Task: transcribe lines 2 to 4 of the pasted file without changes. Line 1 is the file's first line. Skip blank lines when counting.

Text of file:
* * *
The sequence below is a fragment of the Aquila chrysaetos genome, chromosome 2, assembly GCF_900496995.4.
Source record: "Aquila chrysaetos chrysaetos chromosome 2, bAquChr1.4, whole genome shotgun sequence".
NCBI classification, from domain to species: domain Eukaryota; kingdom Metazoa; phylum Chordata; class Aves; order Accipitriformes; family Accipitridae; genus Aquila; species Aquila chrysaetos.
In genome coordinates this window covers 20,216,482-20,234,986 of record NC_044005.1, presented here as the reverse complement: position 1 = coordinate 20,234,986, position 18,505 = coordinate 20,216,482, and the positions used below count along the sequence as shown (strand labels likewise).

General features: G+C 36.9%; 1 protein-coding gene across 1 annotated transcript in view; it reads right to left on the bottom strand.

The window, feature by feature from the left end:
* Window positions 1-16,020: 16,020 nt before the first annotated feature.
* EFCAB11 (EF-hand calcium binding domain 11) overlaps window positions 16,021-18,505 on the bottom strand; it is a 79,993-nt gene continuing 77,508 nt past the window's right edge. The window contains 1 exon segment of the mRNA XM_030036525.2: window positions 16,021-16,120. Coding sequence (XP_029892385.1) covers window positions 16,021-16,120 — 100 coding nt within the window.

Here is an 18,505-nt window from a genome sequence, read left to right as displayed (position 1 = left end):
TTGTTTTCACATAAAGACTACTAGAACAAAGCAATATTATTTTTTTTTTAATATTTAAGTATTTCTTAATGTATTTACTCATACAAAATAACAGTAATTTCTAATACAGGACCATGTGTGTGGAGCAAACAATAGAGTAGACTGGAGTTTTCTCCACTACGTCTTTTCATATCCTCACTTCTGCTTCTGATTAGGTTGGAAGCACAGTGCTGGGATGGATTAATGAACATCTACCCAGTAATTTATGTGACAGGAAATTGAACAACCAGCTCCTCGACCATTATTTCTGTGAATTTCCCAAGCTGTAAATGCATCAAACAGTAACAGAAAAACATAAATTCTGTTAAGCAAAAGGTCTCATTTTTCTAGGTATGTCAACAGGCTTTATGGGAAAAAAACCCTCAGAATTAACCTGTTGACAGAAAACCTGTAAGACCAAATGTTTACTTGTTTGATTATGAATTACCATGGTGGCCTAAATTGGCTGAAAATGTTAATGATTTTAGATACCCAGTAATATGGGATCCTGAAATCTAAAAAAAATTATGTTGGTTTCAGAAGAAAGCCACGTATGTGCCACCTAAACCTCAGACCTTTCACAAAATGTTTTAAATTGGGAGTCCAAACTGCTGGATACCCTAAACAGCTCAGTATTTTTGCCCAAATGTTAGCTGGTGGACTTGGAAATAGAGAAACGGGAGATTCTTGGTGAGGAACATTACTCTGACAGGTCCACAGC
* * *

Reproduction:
Source record: "Aquila chrysaetos chrysaetos chromosome 2, bAquChr1.4, whole genome shotgun sequence".
NCBI classification, from domain to species: domain Eukaryota; kingdom Metazoa; phylum Chordata; class Aves; order Accipitriformes; family Accipitridae; genus Aquila; species Aquila chrysaetos.
In genome coordinates this window covers 20,216,482-20,234,986 of record NC_044005.1, presented here as the reverse complement: position 1 = coordinate 20,234,986, position 18,505 = coordinate 20,216,482, and the positions used below count along the sequence as shown (strand labels likewise).